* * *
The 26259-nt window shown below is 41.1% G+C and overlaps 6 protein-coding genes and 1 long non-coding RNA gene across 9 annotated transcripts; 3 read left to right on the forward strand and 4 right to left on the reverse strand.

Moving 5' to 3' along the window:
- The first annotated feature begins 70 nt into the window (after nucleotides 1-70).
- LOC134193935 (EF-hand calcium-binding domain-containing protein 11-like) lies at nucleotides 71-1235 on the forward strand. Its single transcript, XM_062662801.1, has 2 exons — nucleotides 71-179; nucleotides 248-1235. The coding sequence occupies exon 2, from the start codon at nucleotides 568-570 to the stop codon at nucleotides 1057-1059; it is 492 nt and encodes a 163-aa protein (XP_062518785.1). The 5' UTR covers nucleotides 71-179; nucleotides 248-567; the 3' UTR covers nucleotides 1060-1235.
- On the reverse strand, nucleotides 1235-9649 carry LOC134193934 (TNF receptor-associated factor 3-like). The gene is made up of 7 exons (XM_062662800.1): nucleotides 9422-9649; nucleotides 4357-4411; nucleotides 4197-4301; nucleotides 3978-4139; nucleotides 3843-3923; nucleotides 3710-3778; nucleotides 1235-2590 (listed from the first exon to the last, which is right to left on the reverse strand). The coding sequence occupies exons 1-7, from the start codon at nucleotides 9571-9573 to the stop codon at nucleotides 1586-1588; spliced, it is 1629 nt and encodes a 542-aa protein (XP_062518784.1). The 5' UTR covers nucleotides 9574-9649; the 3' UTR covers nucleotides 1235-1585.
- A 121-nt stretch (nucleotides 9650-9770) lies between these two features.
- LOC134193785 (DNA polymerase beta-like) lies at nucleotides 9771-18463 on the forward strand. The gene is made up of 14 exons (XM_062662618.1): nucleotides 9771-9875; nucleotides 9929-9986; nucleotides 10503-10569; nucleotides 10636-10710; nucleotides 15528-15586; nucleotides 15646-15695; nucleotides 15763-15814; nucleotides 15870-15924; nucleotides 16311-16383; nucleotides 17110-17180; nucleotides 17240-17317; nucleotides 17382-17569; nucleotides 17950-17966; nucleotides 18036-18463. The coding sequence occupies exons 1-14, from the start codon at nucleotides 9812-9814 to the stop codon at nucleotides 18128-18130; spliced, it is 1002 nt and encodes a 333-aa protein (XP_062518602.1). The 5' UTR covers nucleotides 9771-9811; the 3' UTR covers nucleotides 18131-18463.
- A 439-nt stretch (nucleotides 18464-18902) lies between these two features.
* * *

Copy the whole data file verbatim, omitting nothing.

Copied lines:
The 26259-nt window shown below is 41.1% G+C and overlaps 6 protein-coding genes and 1 long non-coding RNA gene across 9 annotated transcripts; 3 read left to right on the forward strand and 4 right to left on the reverse strand.

Moving 5' to 3' along the window:
- The first annotated feature begins 70 nt into the window (after nucleotides 1-70).
- LOC134193935 (EF-hand calcium-binding domain-containing protein 11-like) lies at nucleotides 71-1235 on the forward strand. Its single transcript, XM_062662801.1, has 2 exons — nucleotides 71-179; nucleotides 248-1235. The coding sequence occupies exon 2, from the start codon at nucleotides 568-570 to the stop codon at nucleotides 1057-1059; it is 492 nt and encodes a 163-aa protein (XP_062518785.1). The 5' UTR covers nucleotides 71-179; nucleotides 248-567; the 3' UTR covers nucleotides 1060-1235.
- On the reverse strand, nucleotides 1235-9649 carry LOC134193934 (TNF receptor-associated factor 3-like). The gene is made up of 7 exons (XM_062662800.1): nucleotides 9422-9649; nucleotides 4357-4411; nucleotides 4197-4301; nucleotides 3978-4139; nucleotides 3843-3923; nucleotides 3710-3778; nucleotides 1235-2590 (listed from the first exon to the last, which is right to left on the reverse strand). The coding sequence occupies exons 1-7, from the start codon at nucleotides 9571-9573 to the stop codon at nucleotides 1586-1588; spliced, it is 1629 nt and encodes a 542-aa protein (XP_062518784.1). The 5' UTR covers nucleotides 9574-9649; the 3' UTR covers nucleotides 1235-1585.
- A 121-nt stretch (nucleotides 9650-9770) lies between these two features.
- LOC134193785 (DNA polymerase beta-like) lies at nucleotides 9771-18463 on the forward strand. The gene is made up of 14 exons (XM_062662618.1): nucleotides 9771-9875; nucleotides 9929-9986; nucleotides 10503-10569; nucleotides 10636-10710; nucleotides 15528-15586; nucleotides 15646-15695; nucleotides 15763-15814; nucleotides 15870-15924; nucleotides 16311-16383; nucleotides 17110-17180; nucleotides 17240-17317; nucleotides 17382-17569; nucleotides 17950-17966; nucleotides 18036-18463. The coding sequence occupies exons 1-14, from the start codon at nucleotides 9812-9814 to the stop codon at nucleotides 18128-18130; spliced, it is 1002 nt and encodes a 333-aa protein (XP_062518602.1). The 5' UTR covers nucleotides 9771-9811; the 3' UTR covers nucleotides 18131-18463.
- A 439-nt stretch (nucleotides 18464-18902) lies between these two features.